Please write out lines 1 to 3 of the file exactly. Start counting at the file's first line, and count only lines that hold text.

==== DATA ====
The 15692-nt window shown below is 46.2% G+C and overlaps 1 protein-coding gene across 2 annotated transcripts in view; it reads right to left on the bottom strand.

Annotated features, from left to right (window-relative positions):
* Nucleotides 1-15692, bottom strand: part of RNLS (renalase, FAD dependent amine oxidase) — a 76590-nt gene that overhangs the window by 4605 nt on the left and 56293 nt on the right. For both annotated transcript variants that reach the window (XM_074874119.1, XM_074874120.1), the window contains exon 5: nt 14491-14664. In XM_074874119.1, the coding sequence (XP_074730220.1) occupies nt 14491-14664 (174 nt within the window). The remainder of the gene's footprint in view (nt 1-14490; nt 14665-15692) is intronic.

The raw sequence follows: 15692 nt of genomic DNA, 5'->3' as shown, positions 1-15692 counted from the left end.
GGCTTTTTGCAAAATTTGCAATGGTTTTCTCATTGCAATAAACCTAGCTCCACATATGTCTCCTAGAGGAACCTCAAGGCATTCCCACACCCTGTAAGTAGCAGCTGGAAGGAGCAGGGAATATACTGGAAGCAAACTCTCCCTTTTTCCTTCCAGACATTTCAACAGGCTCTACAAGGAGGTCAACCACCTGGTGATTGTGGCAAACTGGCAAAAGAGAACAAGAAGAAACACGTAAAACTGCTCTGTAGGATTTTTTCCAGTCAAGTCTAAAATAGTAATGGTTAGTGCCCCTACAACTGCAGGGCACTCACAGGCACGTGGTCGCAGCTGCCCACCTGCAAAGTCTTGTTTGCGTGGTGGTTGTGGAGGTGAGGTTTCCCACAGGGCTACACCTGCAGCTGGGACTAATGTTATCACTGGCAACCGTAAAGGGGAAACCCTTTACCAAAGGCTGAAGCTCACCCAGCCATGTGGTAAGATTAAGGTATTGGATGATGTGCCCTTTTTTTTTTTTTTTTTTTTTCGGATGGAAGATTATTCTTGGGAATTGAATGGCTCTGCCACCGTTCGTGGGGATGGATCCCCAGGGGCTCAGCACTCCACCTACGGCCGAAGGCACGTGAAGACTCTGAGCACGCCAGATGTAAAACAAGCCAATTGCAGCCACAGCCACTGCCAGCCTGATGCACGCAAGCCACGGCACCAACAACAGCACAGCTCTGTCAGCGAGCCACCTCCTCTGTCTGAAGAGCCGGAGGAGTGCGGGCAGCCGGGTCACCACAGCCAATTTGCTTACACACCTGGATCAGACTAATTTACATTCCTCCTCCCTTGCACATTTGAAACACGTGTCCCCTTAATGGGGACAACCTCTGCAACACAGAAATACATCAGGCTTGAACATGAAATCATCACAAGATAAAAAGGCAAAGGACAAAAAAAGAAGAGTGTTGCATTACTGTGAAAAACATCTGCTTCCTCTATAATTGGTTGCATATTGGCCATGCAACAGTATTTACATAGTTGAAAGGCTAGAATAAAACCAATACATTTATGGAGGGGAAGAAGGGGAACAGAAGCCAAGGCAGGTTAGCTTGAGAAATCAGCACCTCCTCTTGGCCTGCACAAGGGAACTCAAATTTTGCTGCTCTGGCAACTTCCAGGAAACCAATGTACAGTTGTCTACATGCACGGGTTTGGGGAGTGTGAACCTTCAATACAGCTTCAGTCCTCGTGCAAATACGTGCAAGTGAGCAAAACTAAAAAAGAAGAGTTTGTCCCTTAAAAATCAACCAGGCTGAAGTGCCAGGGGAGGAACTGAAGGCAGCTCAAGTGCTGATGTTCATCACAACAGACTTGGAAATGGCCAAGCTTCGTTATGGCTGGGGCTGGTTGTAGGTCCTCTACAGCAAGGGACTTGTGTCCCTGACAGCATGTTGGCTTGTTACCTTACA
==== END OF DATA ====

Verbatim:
The 15692-nt window shown below is 46.2% G+C and overlaps 1 protein-coding gene across 2 annotated transcripts in view; it reads right to left on the bottom strand.

Annotated features, from left to right (window-relative positions):
* Nucleotides 1-15692, bottom strand: part of RNLS (renalase, FAD dependent amine oxidase) — a 76590-nt gene that overhangs the window by 4605 nt on the left and 56293 nt on the right. For both annotated transcript variants that reach the window (XM_074874119.1, XM_074874120.1), the window contains exon 5: nt 14491-14664. In XM_074874119.1, the coding sequence (XP_074730220.1) occupies nt 14491-14664 (174 nt within the window). The remainder of the gene's footprint in view (nt 1-14490; nt 14665-15692) is intronic.